Westcott announces FJ200 portable strobe and FJ80 touchscreen flash

Westcott's new portable flashes, the FJ80 and FJ200, could give Godox a run for their money.

Westcott FJ80

US lighting company FJ Westcott has released two new battery-powered flash units for location photography.

The Westcott FJ80 (based on the Jinbei HD-2 Pro) is an 80Ws round-head speedlight with touchscreen controls and built-in wireless capabilities.

For a bit more power, the new Westcott FJ200 (equivalent to the Jinbei HD-200 Pro) is a 200Ws portable battery flash with an ultra-compact proprietary accessory mount. As well as a removable lithium ion battery, you can also run it from the mains via an optional AC adapter module.

Both the FJ80 and FJ200 are camera-brand agnostic, with integrated 2.4GHz radio triggering featuring wireless TTL exposure control and high-speed synchronisation for Canon, Nikon, Sony, Fuji and Panasonic Lumix, via the FJ-X2m transmitter. The FJ80 is also compatible with the Canon RT radio transmission protocol.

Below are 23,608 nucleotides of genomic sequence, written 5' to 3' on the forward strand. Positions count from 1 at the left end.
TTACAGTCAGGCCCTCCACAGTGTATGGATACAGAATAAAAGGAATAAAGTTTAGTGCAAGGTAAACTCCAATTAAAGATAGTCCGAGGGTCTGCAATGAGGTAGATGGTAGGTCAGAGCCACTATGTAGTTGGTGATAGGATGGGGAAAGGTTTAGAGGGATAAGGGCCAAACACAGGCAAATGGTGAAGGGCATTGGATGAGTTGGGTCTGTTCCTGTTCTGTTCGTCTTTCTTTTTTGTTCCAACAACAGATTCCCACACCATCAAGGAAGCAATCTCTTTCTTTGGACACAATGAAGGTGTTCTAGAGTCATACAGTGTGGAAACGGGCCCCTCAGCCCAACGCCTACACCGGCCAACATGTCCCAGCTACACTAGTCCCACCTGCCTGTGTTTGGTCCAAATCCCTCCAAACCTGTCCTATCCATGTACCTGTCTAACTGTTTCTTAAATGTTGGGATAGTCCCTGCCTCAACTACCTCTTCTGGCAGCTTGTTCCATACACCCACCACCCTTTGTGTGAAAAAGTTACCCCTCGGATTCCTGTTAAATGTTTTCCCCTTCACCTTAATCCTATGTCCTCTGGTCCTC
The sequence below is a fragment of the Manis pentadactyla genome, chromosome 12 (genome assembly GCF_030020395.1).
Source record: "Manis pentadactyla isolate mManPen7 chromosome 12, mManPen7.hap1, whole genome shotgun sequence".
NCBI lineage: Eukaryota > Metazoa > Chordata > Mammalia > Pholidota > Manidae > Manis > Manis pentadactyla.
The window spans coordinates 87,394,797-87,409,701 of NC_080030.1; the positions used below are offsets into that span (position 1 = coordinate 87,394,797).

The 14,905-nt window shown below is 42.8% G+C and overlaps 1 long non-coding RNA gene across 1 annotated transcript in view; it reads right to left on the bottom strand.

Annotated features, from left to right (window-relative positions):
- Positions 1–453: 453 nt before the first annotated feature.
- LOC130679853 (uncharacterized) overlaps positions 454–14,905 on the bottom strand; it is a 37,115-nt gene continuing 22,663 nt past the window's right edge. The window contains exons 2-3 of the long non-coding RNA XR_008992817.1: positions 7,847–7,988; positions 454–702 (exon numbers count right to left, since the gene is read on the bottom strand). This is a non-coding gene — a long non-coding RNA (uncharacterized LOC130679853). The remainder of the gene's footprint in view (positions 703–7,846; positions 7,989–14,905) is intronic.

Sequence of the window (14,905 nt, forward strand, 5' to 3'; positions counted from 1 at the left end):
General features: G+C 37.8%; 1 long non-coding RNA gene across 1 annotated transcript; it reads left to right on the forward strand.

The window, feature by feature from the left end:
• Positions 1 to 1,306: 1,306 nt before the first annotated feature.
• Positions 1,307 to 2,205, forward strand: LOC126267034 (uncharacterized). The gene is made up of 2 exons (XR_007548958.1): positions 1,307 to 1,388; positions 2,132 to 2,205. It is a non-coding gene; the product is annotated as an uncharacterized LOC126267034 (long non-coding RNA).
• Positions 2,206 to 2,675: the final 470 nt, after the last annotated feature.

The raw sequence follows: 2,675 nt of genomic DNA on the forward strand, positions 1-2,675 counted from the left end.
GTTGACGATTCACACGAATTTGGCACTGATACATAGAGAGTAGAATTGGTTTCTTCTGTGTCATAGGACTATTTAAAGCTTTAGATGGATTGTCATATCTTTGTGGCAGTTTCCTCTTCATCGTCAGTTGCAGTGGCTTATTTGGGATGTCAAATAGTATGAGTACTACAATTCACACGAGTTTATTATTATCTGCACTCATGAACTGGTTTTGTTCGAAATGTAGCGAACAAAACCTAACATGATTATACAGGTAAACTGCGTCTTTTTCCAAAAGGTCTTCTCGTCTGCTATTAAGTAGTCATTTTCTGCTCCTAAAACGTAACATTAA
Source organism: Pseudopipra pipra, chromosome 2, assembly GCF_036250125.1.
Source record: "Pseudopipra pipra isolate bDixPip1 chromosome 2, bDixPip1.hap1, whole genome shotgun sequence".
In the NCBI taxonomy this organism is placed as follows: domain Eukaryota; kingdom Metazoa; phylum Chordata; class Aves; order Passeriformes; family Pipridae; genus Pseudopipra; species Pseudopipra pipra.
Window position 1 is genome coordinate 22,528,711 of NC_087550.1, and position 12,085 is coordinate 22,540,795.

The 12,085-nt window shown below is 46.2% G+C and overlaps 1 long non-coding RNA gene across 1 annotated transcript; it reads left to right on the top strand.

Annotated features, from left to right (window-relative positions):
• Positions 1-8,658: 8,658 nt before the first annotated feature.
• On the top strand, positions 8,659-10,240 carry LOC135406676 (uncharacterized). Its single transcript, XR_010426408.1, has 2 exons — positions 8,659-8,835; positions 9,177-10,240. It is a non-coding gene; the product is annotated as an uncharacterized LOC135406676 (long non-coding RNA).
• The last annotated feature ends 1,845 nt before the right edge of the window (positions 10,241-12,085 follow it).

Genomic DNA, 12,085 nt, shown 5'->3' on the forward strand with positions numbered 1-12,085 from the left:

Designed for both on and off-camera use, the FJ80 is similar in design to the Profoto A10 and Godox V1 round-head flashes, but uniquely features a large touchscreen control panel on the back. The hotshoe foot has a variety of pins to work with different camera hotshoes (or via an adapter for Sony). The advantage of this is you only need one unit for different cameras. It has a magnetic accessory mount for attaching gels, grids and diffusers.

Meanwhile the FJ200 is designed to give the likes of the Godox AD200 a run for their money, thanks to the true bare-bulb design, LED modelling lamp and range of power options. Though the accessory mount is propriety, a range of modifiers and adapters are available at launch.

Westcott FJ200

In stock now, the Westcott FJ80 is priced from US$329.90 and the FJ200 costs $399.90 (competitive with the Godox V1 and AD200Pro). Order from Adorama or B&H, or visit the Westcott web site for more information.

David Selby
David is a keen photographer and has been editor of Lighting Rumours since 2010. When not writing about lighting, he works as a data scientist at the University of Manchester, UK.